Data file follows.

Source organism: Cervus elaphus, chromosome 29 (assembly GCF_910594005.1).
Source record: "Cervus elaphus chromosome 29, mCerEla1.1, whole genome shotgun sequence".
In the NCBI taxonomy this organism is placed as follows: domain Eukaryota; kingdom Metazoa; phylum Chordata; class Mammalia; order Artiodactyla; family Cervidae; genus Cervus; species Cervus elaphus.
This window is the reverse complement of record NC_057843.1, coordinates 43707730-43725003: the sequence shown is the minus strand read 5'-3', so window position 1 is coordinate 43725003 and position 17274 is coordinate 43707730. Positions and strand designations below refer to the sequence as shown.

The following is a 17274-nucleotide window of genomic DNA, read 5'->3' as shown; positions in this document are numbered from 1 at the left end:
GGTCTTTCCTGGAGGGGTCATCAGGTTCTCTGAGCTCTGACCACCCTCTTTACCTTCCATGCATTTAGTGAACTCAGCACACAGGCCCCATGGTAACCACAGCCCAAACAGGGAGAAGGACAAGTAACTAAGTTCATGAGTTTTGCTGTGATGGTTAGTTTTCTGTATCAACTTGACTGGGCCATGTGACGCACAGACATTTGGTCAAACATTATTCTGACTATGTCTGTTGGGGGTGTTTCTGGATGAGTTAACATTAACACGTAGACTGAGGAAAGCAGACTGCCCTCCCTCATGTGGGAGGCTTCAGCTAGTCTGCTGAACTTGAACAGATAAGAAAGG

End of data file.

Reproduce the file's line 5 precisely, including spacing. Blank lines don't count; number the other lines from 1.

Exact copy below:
The following is a 17274-nucleotide window of genomic DNA, read 5'->3' as shown; positions in this document are numbered from 1 at the left end: